You knew that a c-section is major surgery, and you expected a robust recovery, but you might encounter some unexpected issues. One of those issues could be that your c-section incision has a burning sensation or stinging. 

Of course, that leaves you wondering whether or not it’s normal to feel burning or stinging. When I first experienced it, I was worried enough to call the doctor to ask if it was normal. What if it meant my incision was opening or what if it meant I had an infection?

I had to find out, and so do you. So, let’s take a look together at this frustrating side effect. 

Why Does My C-Section Incision Burn?

When I first noticed that my incision had a burning sensation, I was concerned, so I gave my OBGYN a call. She reassured me that, in most cases, burning or stinging is entirely reasonable. Only in certain circumstances would these sensations indicate an actual problem.

So, what causes a surgical incision to burn or experience discomfort? There are several reasons.

Nerve Damage

The most common reason for the burning is nerve damage. When the surgical team makes the incision, they slice through nerves, and nerves don’t always regrow. It’s a common reason that moms note experiencing c-section incision burning pain. 

Nerve damage also can cause shooting pain, numbness, and sensitivity to temperature. When you experience these pains, it’s typically from the ilioinguinal, iliohypogastric, and genitofemoral nerves that are causing your issues. The discomfort from these nerves presents themselves as a burning pain and hypersensitivity. It might even feel like small electric shocks. 

Scar Tissue Adhesions

Any surgery can cause adhesions, and cesarean sections aren’t an exception. Women can develop adhesions as they heal and recover from their operation, and they can attach to organs and ligaments surrounding the incision site.

Then, over time, those adhesions could cause discomfort when you move, exercise, or if you lose weight. It’s a reason why you might notice on your c-section incision burning on one side. If that one side has more adhesions, it could cause more discomfort.

Note that:

Adhesions can be a significant source of discomfort. They can surround the uterus, bladder, and fallopian tubes, causing painful intercourse, frequent urination, and fertility issues. Sometimes, these issues don’t show up until a year or longer after the surgery, and they can have significant adverse effects on your body.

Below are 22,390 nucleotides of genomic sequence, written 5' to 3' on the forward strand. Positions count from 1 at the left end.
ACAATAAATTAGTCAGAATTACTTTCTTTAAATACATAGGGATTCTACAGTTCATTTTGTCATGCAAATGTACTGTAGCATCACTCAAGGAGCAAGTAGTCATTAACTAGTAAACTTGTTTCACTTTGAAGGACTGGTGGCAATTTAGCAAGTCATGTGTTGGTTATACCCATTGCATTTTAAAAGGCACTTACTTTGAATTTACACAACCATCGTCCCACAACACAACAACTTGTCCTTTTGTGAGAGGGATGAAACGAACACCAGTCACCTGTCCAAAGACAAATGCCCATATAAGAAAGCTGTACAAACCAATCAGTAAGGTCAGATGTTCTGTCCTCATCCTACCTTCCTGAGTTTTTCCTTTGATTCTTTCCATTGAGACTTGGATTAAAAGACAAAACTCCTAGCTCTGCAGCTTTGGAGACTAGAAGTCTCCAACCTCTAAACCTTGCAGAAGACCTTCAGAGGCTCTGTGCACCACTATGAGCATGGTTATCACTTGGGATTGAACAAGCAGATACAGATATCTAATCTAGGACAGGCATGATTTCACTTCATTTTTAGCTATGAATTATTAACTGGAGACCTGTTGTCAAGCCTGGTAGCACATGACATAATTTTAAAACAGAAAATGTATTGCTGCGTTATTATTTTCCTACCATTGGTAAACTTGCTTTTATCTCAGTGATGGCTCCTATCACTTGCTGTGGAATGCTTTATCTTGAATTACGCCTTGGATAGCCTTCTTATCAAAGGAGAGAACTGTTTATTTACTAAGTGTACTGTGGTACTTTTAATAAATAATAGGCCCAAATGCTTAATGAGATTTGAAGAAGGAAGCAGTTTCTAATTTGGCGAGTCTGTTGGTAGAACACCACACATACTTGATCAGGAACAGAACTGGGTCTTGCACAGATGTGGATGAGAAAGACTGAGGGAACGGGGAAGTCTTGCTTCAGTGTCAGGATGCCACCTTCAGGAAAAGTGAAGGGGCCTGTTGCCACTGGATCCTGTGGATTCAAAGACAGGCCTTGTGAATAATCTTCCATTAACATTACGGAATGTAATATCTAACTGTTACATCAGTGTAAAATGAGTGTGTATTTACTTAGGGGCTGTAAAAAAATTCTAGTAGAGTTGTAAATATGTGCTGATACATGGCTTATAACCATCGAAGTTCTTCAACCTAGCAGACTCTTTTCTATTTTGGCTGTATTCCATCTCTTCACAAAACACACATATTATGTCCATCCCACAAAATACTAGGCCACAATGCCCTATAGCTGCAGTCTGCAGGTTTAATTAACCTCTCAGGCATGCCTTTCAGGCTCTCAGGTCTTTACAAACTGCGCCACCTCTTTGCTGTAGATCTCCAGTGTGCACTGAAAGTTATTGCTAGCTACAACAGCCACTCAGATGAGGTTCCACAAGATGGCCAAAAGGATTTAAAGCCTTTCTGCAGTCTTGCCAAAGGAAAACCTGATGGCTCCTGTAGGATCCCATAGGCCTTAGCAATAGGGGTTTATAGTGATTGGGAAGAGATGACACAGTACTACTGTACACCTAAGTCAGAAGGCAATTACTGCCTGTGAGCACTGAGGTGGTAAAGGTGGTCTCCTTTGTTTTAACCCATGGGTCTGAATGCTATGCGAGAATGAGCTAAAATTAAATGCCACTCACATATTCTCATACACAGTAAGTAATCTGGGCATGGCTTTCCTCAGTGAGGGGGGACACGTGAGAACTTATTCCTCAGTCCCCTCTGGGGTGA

A New Pregnancy 

When you become pregnant, your uterus quickly starts to make room for the new addition. As your uterus grows, it stretches the scar tissue, leading to a burning sensation. It’s not uncommon to notice your c-section scar burning two years later if you become pregnant! 

In my experience,

This discomfort goes away after your 16-20th week of pregnancy. By then, the scar has stretched, and the trouble starts to go away. It’s easy to confuse these pains with round ligament pains that are typical during early pregnancy.

It’s easy to imagine why this can cause burning or stinging. Scar tissue is typically thick and does mobilize well. As your uterus grows, it has to force that dense tissue to stretch, and it’s not always happy to do so at first. 

Endometriosis

burning pain

Although not very common, c-section scar endometriosis is a possibility, and it takes place when the uterine tissue connects to surrounding organs in your body. It can be excruciating and painful to treat, and it also makes conceive more troublesome.

Endometriosis can be treated with antibiotics, but since it’s not something that doctors diagnose frequently, it can easily be missed. It’s believed that this type of endometriosis might be more common than previously thought. Most women note having a lump that causes pain, such as burning or stinging, and that the pain continues to be persistent.

Infection

In some cases, burning or stinging could be an indicator that your incision is infected. However, if you do have an infection, that is rarely the only sign. You would have other indicators of an infection. Check the list below to make sure you don’t have any other symptoms! 

How Long Will My Incision Hurt After a C-Section? 

Most of the pain will decrease within two to three weeks after your surgery, but you’ll still have discomfort for eight weeks or longer. The area will be tender. My last c-section was two years ago, and if my kids accidentally press on the area too hard, it does cause discomfort.

However, women report pain for months and even a year afterward. You also might confuse numbness, which can be uncomfortable, with discomfort. It’s quite reasonable for women to experience numbness around their incision for months or even years!

While some women do have pain for months and years later, it’s important to note that it isn’t normal to do so. It can be tender if pressure is applied, but if you still have burning or stinging, then it’s typically an indication that something else is wrong.

Is It Normal to Feeling a Burning Sensation After a C-Section?